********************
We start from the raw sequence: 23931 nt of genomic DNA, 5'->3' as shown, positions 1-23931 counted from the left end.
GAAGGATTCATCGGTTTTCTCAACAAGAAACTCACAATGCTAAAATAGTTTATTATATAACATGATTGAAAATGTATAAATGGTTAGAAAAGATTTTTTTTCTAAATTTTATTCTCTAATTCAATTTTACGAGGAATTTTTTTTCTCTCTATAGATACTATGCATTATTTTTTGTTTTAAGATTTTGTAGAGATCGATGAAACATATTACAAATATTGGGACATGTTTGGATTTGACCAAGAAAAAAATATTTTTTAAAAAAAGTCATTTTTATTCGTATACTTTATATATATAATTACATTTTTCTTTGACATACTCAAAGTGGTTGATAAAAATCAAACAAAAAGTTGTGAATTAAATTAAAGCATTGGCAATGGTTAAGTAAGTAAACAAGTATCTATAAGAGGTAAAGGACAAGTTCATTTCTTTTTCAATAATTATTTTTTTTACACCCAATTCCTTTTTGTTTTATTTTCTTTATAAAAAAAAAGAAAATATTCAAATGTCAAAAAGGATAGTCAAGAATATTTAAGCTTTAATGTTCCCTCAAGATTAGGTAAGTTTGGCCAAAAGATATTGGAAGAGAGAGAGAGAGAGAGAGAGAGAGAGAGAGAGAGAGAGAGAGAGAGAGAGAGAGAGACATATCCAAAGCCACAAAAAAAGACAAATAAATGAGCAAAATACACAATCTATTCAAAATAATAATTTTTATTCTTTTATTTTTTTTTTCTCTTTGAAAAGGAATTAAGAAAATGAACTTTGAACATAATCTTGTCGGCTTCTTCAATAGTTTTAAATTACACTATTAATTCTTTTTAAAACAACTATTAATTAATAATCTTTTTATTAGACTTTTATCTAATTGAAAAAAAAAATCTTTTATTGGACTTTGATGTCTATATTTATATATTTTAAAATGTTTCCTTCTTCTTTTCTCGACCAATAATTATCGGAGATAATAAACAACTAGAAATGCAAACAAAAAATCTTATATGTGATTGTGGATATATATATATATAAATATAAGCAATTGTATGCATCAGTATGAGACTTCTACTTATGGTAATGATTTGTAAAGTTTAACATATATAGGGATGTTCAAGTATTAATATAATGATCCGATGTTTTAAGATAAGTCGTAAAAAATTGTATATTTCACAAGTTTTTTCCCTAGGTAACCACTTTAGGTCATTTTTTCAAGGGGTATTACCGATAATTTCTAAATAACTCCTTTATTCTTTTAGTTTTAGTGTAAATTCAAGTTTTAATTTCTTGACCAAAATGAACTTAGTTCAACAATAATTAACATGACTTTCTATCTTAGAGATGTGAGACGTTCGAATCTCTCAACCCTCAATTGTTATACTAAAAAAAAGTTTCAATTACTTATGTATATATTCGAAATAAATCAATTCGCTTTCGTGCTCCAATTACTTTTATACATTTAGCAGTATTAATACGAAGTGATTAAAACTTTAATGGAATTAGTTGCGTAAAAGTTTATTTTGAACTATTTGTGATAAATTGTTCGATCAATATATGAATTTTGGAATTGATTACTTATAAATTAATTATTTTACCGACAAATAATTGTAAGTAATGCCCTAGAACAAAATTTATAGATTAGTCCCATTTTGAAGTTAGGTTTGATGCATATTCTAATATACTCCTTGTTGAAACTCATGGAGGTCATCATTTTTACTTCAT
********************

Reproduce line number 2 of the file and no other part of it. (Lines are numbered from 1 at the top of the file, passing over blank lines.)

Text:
GAAGGATTCATCGGTTTTCTCAACAAGAAACTCACAATGCTAAAATAGTTTATTATATAACATGATTGAAAATGTATAAATGGTTAGAAAAGATTTTTTTTCTAAATTTTATTCTCTAATTCAATTTTACGAGGAATTTTTTTTCTCTCTATAGATACTATGCATTATTTTTTGTTTTAAGATTTTGTAGAGATCGATGAAACATATTACAAATATTGGGACATGTTTGGATTTGACCAAGAAAAAAATATTTTTTAAAAAAAGTCATTTTTATTCGTATACTTTATATATATAATTACATTTTTCTTTGACATACTCAAAGTGGTTGATAAAAATCAAACAAAAAGTTGTGAATTAAATTAAAGCATTGGCAATGGTTAAGTAAGTAAACAAGTATCTATAAGAGGTAAAGGACAAGTTCATTTCTTTTTCAATAATTATTTTTTTTACACCCAATTCCTTTTTGTTTTATTTTCTTTATAAAAAAAAAGAAAATATTCAAATGTCAAAAAGGATAGTCAAGAATATTTAAGCTTTAATGTTCCCTCAAGATTAGGTAAGTTTGGCCAAAAGATATTGGAAGAGAGAGAGAGAGAGAGAGAGAGAGAGAGAGAGAGAGAGAGAGAGAGAGAGAGAGAGACATATCCAAAGCCACAAAAAAAGACAAATAAATGAGCAAAATACACAATCTATTCAAAATAATAATTTTTATTCTTTTATTTTTTTTTTCTCTTTGAAAAGGAATTAAGAAAATGAACTTTGAACATAATCTTGTCGGCTTCTTCAATAGTTTTAAATTACACTATTAATTCTTTTTAAAACAACTATTAATTAATAATCTTTTTATTAGACTTTTATCTAATTGAAAAAAAAAATCTTTTATTGGACTTTGATGTCTATATTTATATATTTTAAAATGTTTCCTTCTTCTTTTCTCGACCAATAATTATCGGAGATAATAAACAACTAGAAATGCAAACAAAAAATCTTATATGTGATTGTGGATATATATATATATAAATATAAGCAATTGTATGCATCAGTATGAGACTTCTACTTATGGTAATGATTTGTAAAGTTTAACATATATAGGGATGTTCAAGTATTAATATAATGATCCGATGTTTTAAGATAAGTCGTAAAAAATTGTATATTTCACAAGTTTTTTCCCTAGGTAACCACTTTAGGTCATTTTTTCAAGGGGTATTACCGATAATTTCTAAATAACTCCTTTATTCTTTTAGTTTTAGTGTAAATTCAAGTTTTAATTTCTTGACCAAAATGAACTTAGTTCAACAATAATTAACATGACTTTCTATCTTAGAGATGTGAGACGTTCGAATCTCTCAACCCTCAATTGTTATACTAAAAAAAAGTTTCAATTACTTATGTATATATTCGAAATAAATCAATTCGCTTTCGTGCTCCAATTACTTTTATACATTTAGCAGTATTAATACGAAGTGATTAAAACTTTAATGGAATTAGTTGCGTAAAAGTTTATTTTGAACTATTTGTGATAAATTGTTCGATCAATATATGAATTTTGGAATTGATTACTTATAAATTAATTATTTTACCGACAAATAATTGTAAGTAATGCCCTAGAACAAAATTTATAGATTAGTCCCATTTTGAAGTTAGGTTTGATGCATATTCTAATATACTCCTTGTTGAAACTCATGGAGGTCATCATTTTTACTTCAT